In the classroom, Vair is known for giving worldly advice, “he breaks up his difficult teaching with helpful long-term advice for students and really gets them thinking,” Zink said.
“Thank you, I had a wonderful time,” Vair said.
Yahn is in his 24th full-time year in college. After earning her Bachelor of Commerce degree from Metro State University, she became involved in NJC’s EMS program, completing the basic and advanced EMT certification programs. Yahn worked part-time for the Logan County Private Ambulance Service for 18 years.
She began serving on the NJC’s EMS Advisory Committee in 1994 and began teaching part-time in the health and safety and EMS programs in 1996. In 2000, she took over the EMS program and in 2003 her work continued. developed when she received the science of fire. duties to work with the local fire department to coordinate ongoing firefighter training. During that time, Yahn was instrumental in the success of Wildfire College, which was housed at NJC for five years and attracted more than 500 firefighters for week-long training each January.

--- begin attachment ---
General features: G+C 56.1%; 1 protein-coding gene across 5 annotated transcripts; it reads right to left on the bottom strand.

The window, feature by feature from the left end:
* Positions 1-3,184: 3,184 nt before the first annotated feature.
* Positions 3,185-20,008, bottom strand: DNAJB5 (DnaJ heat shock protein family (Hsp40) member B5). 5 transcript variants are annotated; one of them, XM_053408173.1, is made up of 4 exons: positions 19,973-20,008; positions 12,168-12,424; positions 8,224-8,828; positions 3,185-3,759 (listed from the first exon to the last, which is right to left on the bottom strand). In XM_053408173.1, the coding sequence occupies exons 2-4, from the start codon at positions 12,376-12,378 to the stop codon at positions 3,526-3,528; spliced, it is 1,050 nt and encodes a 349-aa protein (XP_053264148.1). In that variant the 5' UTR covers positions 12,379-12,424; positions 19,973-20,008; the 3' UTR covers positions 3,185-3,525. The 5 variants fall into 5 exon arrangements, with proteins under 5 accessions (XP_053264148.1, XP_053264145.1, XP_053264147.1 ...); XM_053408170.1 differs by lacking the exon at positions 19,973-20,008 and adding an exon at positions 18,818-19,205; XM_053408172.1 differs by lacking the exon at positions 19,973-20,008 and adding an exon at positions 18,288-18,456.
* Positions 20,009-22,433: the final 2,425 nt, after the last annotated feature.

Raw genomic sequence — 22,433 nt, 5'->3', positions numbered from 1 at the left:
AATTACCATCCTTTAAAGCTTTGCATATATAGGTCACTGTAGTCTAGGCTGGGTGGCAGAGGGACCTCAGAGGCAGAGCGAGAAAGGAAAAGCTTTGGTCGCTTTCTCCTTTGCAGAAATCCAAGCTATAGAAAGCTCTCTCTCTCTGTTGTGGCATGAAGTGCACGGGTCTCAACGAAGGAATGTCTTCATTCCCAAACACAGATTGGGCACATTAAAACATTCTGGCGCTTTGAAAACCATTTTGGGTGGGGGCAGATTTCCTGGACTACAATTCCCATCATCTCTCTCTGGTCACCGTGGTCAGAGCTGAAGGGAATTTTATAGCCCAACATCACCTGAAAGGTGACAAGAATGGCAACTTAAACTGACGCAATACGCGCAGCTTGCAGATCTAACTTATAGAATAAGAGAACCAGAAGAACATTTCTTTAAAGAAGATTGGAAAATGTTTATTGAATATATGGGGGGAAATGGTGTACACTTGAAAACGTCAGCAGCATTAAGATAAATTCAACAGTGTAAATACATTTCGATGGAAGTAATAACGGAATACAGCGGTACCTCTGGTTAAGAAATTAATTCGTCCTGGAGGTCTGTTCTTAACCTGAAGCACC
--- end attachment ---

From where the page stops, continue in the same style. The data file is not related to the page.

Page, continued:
Following Wildfire College, Yahn recognized the potential and need for a formal fire science degree at NJC. She led the approval process through the Colorado Community College System and in 2007 her work increased again, when the NJC gained approval for the AAS and Fire Science Technology program.
In 2010, the health and safety program was added to her duties, making her responsible for coordinating the provision of CPR and first aid courses.
NJC’s EMS program continues to offer off-campus EMS courses, with Yahn serving Julesburg, Holyoke, Peetz, and Yuma. When not on the road, her work also includes writing grant applications. She has received and managed over $490,000 in grant funds used for EMS Scholarships.
“Although Tracy’s workload has steadily increased, her love for the field has also increased. Tracy is always positive, she takes every opportunity to stay up to date and we all know the need is ever increasing to train and retain new paramedics and firefighters, so I’m so grateful that Tracy will help continue the success of our EMS, fire, health and safety,” Zink said.
Yahn said she wasn’t sure she wanted the job when she first took on the EMS program. At that time, her children were small and she wanted to be a full-time mother, but when college said they would work with her children’s schedule, she decided to give it a try. It’s a decision she hasn’t regretted.
“I want to express my gratitude to God for putting me in the right place at the right time to be here. I don’t believe it’s a coincidence that God put me here,” Yahn said, telling the audience “the favorite thing about this job is all of you; the relationships I have built are deep. Thank you; I have many fond memories of all of you.